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Google Slides' text tools and fonts

This lesson will delve into fonts and text-changing tools in Google Slides. Fonts do more than look good; they set the mood for a design. There are many fonts to choose from, and we will learn how to pick the right one. We'll show you which Google Slide tools are relevant and provide a video tutorial that explains how to use them. You can apply what you learn with a hands-on activity. Come along as we explore fonts, learn how to use them, and get creative with Google Slides!

The most important thing about this lesson is that students learn how to use resources to figure out how to do something.

Fonts fall into four main categories: serif, sans serif, script, and decorative. Serif fonts have small lines at the ends of letters, making them suitable for printed and formal designs. Sans serifs lack these lines for a cleaner appearance, ideal for digital projects. Script fonts resemble cursive writing, adding a formal or playful touch to designs. Decorative fonts have unique letter shapes for drawing attention and are best used sparingly.

In the world of fonts, there are literally hundreds, if not thousands, to choose from. Google Slides offers dozens of fonts, and you can even add more. However, having too many options can be distracting for students, who might spend excessive time font-hunting at the expense of completing their projects. It's best to use only two or three fonts that go well together in a project. Thankfully, there are websites that can help you find font combinations that work harmoniously (I've listed three in the presentation slideshow).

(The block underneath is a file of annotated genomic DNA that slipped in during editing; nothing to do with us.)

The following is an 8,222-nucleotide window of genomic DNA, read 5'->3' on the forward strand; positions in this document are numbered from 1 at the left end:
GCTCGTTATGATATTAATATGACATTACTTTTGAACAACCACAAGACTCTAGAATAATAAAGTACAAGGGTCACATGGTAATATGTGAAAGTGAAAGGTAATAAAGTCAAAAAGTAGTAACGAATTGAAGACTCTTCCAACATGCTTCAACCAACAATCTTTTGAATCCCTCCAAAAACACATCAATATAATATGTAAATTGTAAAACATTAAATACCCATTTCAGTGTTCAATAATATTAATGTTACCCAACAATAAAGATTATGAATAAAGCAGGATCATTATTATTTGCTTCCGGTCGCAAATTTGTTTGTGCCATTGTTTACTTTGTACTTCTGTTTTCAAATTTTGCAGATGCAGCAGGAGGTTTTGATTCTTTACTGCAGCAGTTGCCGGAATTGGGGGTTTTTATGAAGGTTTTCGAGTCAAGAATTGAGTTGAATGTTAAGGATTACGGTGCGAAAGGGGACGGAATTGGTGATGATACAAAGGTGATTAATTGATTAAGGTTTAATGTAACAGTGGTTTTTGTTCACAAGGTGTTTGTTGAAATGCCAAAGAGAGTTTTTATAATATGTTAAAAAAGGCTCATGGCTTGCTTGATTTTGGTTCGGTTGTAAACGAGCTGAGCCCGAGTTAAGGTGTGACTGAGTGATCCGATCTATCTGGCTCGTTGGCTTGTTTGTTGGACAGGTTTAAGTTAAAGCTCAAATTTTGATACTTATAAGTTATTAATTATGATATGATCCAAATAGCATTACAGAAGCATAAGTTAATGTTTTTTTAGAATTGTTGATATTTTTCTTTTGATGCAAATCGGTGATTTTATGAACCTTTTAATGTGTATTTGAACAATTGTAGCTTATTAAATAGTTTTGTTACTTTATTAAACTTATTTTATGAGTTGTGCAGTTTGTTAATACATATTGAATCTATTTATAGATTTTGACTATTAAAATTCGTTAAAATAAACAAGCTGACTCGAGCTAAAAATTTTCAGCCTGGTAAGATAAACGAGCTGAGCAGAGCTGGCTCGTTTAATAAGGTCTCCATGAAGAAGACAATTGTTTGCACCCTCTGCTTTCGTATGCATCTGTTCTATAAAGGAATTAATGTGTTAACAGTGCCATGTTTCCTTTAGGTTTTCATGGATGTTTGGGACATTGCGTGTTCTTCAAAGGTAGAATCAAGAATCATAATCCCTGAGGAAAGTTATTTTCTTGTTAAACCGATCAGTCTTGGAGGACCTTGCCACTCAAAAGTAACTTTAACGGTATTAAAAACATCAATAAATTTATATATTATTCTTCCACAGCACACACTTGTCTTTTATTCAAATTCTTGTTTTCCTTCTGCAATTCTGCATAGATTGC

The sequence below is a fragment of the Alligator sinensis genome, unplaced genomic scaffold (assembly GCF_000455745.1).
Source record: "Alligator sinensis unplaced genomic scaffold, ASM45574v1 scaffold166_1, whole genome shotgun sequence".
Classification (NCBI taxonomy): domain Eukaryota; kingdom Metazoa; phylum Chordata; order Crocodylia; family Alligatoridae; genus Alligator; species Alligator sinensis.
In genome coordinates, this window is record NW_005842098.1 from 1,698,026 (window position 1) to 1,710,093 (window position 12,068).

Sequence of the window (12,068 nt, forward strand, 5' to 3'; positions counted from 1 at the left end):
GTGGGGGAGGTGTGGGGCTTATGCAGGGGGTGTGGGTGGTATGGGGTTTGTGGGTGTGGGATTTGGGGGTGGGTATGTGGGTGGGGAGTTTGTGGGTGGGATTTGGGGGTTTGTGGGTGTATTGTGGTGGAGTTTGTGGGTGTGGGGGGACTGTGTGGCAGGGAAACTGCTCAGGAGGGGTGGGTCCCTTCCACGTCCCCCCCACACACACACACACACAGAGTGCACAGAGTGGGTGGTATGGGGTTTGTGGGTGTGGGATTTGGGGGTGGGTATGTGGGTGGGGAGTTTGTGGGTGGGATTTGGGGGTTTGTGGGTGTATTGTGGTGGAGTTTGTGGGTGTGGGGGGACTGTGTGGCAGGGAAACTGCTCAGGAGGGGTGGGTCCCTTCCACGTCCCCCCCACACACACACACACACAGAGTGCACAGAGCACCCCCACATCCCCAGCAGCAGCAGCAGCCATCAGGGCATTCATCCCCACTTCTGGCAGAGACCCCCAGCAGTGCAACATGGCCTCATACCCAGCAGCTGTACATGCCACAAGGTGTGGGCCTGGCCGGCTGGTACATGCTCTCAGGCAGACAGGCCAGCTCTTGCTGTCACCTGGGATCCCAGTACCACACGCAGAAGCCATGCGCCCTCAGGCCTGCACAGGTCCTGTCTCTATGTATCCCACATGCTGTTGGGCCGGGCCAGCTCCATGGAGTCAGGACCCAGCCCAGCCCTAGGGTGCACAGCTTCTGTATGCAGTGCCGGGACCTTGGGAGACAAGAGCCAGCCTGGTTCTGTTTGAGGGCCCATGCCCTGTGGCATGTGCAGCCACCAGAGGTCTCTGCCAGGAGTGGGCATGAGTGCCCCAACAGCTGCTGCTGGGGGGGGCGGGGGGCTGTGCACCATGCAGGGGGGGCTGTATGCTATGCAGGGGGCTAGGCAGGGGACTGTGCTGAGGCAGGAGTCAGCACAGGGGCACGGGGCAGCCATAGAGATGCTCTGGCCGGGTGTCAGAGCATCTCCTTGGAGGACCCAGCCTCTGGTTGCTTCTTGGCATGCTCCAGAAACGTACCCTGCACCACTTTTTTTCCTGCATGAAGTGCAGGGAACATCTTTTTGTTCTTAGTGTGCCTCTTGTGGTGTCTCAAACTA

Typography includes not only letters but also all the symbols in a font and the way a page or text is laid out as a whole. There is a set of tools in Google Slides that are designed to work with typography. These tools include formatting, word art, special characters, and bullet points. You and your students may know how to use common text tools like underline, bold, and font size, but there are a few less common choices that are worth exploring.


Word Art is a mix of shapes and text. You can change the font, make text bold or italic, and also use tools for shapes such as resize. Paint Format is another useful tool that lets you copy the style of one piece of text and use it on another. It is simple to add special characters to your text, like arrow and math symbols. You can change the look of these special characters by using formatting tools like bold and italics, just like you would with normal text. You can find a video tutorial for using these tools in the lesson slideshow and in the resources.


In the practice activity, students will put their knowledge of Google Slide Text tools to the test by creating a 3-slide presentation, using most of the tools covered in the tutorial. I provide detailed instructions to guide students through the creation process, which involves crafting a title slide and two supporting slides. In the resources and the lesson slideshow presentation, you can find the student instructions and an exemplar.


The tutorial goes over most of the Google Slide Text tools, but the instructions introduce a couple of tools not covered in the tutorial. However, I've discovered that it's valuable for kids to struggle sometimes figuring out how to complete a task. For me, the most important thing about this lesson is that students learn how to use resources (like the Internet or another student) to figure out how to do something.

 

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